Review: ‘The Sense of an Ending’ from Ritesh Batra


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The Sense of an Ending

The Sense of an Ending

Review: Ritesh Batra’s ‘The Sense of an Ending’

What we Remember and What we Forget…


Life would overwhelm us if we didn’t have the twin mechanisms of remembering and forgetting – and what we remember and what we forget is what essentially creates our perceptions of who we are. Is our life what actually happened or is it what we choose to remember?

You get to explore these dilemmas in ‘The Sense of an Ending’, the new film is directed by Ritesh Batra who gave us the much acclaimed and much loved ‘The Lunchbox’ earlier. It is based on the Man Booker prize winning novel by Julian Barnes and takes us into a very different world, the world of Tony Webster (played by Academy award winner Jim Broadbent), a retired reclusive camera store owner in London who is amicably divorced from his wife Margaret and leads a quiet, uneventful life – until a mysterious package arrives, taking him back to the past, to his schooldays and to a romance with his first love Veronica, and ultimately to self-discovery.

Present and past juxtapose as his flawed memories come head to head with realities, with what actually happened.  He had lost Veronica Ford to his best friend Adrian Finn and his own actions lead to some devastating events. Now Veronica’s mother, the enigmatic Sarah, has died and has inexplicably left him an amount of money and Adrian’s diary.  As Tony immerses himself in the past and sleuths long forgotten events, he discovers it’s all not exactly as he had imagined it and he therefore is not the person he sees in the mirror daily.

The Sense of an Ending


The film – part mystery, part human drama about youthful indiscretions and their repercussions – draws you in and keeps you engrossed as the past unfolds and an ending emerges. But is it really an ending – or just the sense of an ending?

Some wonderful performances from Jim Broadbent as Tony, Harriet Walter as his wife Margaret and Charlotte Rampling as the older Veronica, as well as from Billy Howle as the Young Tony, Freya Mavor as the young Veronica and Emily Mortimer as Sarah Ford. They create the fabric of past and present, of reality and recollection, and Max Richer’s musical score creates the perfect backdrop for this film about remembrance and regret.

Ritesh Batra proves himself adept at distilling people’s lives, no matter what their background. He captures, as in his previous film ‘The Lunchbox’, the minutiae of ordinary lives superbly, the subtle touches, a glance, a gesture. He manages to convey the complexities of the novel in the short span of the movie  – especially of a many-layered novel which has people agonizing over the ending even after reading the book a few times!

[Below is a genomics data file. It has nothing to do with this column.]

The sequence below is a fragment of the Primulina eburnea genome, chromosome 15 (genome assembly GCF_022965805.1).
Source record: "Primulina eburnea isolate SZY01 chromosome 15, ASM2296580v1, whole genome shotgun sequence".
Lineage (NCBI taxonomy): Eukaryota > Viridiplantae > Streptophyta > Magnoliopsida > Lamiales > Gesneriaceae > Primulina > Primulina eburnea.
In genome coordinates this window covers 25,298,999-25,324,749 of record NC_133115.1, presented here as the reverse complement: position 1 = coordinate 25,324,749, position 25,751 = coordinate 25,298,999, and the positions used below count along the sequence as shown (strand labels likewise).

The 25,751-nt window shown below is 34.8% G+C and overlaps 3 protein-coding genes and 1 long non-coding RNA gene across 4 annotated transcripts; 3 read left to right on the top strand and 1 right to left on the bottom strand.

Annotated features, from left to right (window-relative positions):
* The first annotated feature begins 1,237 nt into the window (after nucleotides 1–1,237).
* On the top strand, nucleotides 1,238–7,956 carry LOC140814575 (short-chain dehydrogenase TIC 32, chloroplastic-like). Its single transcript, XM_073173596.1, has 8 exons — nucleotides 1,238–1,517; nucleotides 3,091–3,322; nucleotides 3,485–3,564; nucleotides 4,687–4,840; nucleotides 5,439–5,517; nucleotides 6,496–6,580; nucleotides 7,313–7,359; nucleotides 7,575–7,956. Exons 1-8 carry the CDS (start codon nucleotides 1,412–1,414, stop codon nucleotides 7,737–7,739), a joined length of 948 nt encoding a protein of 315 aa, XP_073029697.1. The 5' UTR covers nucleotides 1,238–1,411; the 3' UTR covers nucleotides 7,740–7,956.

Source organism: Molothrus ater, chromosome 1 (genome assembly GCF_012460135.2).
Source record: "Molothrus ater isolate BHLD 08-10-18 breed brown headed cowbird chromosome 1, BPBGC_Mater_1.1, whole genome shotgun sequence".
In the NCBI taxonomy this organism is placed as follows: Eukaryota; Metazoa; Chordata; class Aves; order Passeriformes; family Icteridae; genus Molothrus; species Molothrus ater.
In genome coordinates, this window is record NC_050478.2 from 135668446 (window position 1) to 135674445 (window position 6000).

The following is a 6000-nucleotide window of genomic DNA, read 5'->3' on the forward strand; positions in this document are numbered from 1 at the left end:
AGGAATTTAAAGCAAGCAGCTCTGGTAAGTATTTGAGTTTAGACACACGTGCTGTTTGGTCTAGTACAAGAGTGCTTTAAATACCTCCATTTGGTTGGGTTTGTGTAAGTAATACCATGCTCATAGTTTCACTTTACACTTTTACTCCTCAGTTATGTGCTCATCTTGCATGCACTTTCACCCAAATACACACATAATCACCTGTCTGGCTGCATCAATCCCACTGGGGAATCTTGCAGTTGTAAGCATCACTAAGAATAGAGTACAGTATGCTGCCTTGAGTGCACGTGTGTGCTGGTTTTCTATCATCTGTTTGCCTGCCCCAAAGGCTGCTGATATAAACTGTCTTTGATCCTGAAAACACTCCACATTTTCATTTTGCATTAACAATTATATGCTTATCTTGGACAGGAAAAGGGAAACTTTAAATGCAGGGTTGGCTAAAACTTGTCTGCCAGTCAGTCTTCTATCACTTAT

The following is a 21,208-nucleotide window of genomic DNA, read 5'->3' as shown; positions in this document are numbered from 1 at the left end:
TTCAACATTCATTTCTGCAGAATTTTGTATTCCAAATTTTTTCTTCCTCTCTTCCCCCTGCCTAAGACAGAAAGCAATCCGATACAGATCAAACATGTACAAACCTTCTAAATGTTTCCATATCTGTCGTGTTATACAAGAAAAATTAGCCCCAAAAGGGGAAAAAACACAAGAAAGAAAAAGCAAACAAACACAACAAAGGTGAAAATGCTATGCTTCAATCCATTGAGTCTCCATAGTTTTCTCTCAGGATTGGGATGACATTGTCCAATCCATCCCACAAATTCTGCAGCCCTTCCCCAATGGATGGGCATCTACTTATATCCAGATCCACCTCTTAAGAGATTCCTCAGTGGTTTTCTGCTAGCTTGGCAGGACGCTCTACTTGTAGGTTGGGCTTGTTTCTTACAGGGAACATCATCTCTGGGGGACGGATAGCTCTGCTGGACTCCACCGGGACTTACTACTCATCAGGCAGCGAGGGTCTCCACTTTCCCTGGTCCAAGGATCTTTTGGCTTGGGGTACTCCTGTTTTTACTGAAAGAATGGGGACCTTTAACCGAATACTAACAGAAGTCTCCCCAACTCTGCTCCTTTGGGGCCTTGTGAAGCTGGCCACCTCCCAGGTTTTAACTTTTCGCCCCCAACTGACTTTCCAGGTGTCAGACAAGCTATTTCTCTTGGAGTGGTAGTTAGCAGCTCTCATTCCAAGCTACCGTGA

Charlotte Rampling & Jim Broadbent in The Sense of a Beginning

Charlotte Rampling & Jim Broadbent in The Sense of an Ending’

The ‘Sense of an Ending’  had its world premiere at the Palm Springs International Film Festival. It has received three awards at the Mostly British Film Festival in San Francisco including Jury Prize for Best Film, Best Director, and Best Actor for Jim Broadbent.

I spoke with director Ritesh Batra who was in New York for the release of the film. Asked how ‘The Sense of an Ending’ came about, he said: “I had read the novel many years ago when it first came out in 2011 and I loved it. A few years later I got the offer to direct the film and I came to it for the love of the novel. Nick Payne, the screenwriter, had already written a first draft and from there we started collaborating on it.”

How difficult was it to transport the story from the pages of the book to the screen? “It was much more complex and involved than I had imagined it to be,” said Batra. “A book and movie are different mediums, though they have the same DNA. They are more like cousins – they can’t be siblings.”

As he points out a first-person book when translated to cinema, has to be told through relationships so they found ingenuous ways of expanding the relationships.  He recalled that when he had met the author of the book, Julian Barnes, in London, Barnes had cheerfully told him “Go ahead and betray me!”  And says Batra, “It gives you license but it also gives you a lot of responsibility to convey the essence of the book through the movie.”


Jim Broadbent with Ritesh Batra on the sets of The Sense of an Ending

Jim Broadbent with Ritesh Batra on the sets of The Sense of an Ending


The most rewarding thing for Batra about “The Sense of an Ending” was the deep collaboration with great actors in fleshing out the characters and yet retaining a sense of ambiguity. His next project is once again an adaptation, ‘Our Souls at Night’, starring Robert Redford and Jane Fonda.

Is there a big Bollywood movie in Ritesh Batra’s future?  He laughs, “I would love to – I grew up watching Bollywood, so why not?” Of course it would probably be his own take on Bollywood and he would bring his own sensibilities to it.

Ritesh Batra’s films do travel well and resonate with audiences everywhere. Asked as to where he sees his place in the world as he moves between stories and cultures and countries, he said: “That’s a difficult question! The process of making a film takes so long that you have to do things what resonate with you, which speak to you personally. So it’s always something which is close to your heart, one movie at a time.”

(This article was first published in India Abroad )

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About Author

Lavina Melwani is a New York-based journalist who writes for several international publications. [email protected] & @lassiwithlavina Sign up for the free newsletter to get your dose of Lassi!

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